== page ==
Residents living in the shadow of the massive Indaver waste-to-energy plant near Duleek fought a bitter 10-year battle against the construction of the incinerator, voicing fears that it would have a devastating impact on the local area and its people.
The plan to build Ireland’s first municipal waste incinerator attracted more than 4,000 individual objections from people in Duleek, nearby Drogheda and surrounding areas. And a petition against the controversial development was signed by around 27,000 people.
Much like opponents of the arc21 Hightown plan, those opposed to the Indaver plant raised fears over pollution, the potential risk to people’s health, increased traffic on the roads and the impact on house prices in the area.
But now, according to one local politician who runs a constituency office and several businesses in Duleek, just over a mile from the incinerator, people’s initial fears have been allayed.
Councillor Sharon Keogan, an independent member of Meath County Council, said that the initial reaction to Indaver’s plan was “shock and horror that an incinerator was going to be built so close to the village.”
While there was “a lot of hostility” to the plan amid concerns about emissions, health issues and increased traffic through the village, Cllr Keogan said that those fears have now been “dispelled.”
“People now accept it. It’s part of our community and part of our environment now,” she commented.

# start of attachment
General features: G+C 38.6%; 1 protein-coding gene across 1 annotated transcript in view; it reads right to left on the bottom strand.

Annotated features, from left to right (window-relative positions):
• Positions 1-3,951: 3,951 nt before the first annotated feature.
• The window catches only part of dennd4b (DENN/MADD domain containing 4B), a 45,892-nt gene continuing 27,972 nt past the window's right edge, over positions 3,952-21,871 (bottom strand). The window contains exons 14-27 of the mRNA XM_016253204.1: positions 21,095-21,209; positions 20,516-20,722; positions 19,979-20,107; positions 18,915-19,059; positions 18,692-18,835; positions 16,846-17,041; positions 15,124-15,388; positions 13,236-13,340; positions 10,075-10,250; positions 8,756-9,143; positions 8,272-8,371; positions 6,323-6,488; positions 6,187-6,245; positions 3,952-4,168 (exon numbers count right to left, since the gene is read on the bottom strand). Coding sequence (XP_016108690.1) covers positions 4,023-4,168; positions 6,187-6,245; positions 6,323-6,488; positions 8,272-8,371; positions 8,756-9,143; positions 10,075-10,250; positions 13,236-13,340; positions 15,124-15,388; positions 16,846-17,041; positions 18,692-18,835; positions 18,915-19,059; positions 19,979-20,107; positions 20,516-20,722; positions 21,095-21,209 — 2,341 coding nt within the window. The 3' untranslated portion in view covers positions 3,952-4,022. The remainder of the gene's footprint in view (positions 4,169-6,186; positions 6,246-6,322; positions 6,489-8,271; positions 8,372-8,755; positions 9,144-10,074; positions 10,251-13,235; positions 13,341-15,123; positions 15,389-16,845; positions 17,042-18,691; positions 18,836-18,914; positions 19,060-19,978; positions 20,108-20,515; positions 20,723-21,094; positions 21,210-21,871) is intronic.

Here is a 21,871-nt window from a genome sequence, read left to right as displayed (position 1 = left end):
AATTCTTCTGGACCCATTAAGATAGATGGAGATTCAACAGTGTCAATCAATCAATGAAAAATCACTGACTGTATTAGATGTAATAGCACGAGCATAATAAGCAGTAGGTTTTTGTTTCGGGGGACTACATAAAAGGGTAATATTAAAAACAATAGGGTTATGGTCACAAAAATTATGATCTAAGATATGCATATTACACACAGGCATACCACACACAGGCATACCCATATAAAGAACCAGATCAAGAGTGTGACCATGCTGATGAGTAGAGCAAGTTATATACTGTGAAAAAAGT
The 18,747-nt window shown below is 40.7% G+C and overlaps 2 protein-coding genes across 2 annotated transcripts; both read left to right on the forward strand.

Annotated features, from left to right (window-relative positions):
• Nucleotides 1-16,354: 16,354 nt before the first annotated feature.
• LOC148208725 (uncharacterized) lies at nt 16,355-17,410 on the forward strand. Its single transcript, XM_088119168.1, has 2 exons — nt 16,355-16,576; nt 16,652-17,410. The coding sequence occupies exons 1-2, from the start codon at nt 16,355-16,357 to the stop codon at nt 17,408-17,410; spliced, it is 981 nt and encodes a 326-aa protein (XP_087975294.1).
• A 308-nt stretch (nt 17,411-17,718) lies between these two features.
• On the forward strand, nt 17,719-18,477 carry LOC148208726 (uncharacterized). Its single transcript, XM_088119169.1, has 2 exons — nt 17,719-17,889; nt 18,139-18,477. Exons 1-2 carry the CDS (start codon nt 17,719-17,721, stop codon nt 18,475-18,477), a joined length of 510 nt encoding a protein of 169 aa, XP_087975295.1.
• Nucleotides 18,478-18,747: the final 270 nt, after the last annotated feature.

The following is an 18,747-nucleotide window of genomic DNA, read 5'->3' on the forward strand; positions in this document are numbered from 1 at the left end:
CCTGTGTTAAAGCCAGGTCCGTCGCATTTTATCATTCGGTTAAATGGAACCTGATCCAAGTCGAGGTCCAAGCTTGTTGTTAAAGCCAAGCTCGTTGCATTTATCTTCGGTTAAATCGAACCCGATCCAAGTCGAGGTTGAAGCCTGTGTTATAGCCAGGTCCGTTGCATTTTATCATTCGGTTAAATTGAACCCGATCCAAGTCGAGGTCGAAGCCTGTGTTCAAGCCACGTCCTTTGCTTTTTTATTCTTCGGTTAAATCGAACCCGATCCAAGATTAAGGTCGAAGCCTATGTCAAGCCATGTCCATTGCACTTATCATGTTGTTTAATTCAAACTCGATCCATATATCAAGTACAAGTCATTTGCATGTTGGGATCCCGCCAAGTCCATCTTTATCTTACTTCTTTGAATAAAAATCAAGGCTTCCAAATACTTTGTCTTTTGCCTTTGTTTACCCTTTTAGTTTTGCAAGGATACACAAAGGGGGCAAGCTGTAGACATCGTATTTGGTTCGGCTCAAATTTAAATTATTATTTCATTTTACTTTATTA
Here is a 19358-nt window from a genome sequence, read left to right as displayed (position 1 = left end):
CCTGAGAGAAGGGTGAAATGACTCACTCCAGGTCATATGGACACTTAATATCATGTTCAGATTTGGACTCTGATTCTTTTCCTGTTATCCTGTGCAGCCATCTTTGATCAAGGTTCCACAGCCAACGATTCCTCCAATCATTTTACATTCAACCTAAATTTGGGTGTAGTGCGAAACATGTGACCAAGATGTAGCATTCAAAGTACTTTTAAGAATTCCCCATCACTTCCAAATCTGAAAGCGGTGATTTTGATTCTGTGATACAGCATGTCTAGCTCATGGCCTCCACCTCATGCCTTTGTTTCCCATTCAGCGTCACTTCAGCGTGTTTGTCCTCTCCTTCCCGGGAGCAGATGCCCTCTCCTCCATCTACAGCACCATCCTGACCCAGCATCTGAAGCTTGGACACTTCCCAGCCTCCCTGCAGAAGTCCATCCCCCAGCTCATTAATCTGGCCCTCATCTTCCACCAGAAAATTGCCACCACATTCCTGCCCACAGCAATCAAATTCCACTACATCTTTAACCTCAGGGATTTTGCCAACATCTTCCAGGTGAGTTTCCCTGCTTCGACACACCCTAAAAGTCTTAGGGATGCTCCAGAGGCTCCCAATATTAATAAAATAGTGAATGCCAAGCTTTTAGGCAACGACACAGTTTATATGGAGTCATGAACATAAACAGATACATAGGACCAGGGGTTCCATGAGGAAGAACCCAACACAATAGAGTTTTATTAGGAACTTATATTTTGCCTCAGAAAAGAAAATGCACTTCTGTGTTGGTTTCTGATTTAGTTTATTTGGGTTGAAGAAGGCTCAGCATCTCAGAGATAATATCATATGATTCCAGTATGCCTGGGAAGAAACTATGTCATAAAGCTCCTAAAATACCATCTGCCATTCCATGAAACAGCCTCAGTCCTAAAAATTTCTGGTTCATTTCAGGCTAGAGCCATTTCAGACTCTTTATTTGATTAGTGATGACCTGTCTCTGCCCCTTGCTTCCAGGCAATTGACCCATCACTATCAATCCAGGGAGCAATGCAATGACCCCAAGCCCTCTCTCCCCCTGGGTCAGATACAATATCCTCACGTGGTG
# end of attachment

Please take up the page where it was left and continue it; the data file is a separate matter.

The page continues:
While acknowledging that not everyone is in favour of waste incineration, she says she has no issue with the Indaver plant being located on the outskirts of the village.
Cllr Keogan points to employment opportunities at the facility (more than 80 per cent of its workforce comes from the local area) and the community fund set up by Indaver to support local groups and activities, including sporting events, as real positives.
“The community fund attached to the planning has actually worked in favour of many community groups around the area. I think in the last three years alone communities have benefitted by just over 700,000 euro and will continue to benefit into the future as long as the plant is there.
“You are looking at possibly around 250,000 (euro) per year coming back into the community so that has to be a very good positive.”
She concluded: “We were the first plant in Ireland. Would I have fears about putting another plant in Ireland? No I certainly would not. I don’t think they cause any harm whatsoever to the environment or the communities that they go into.”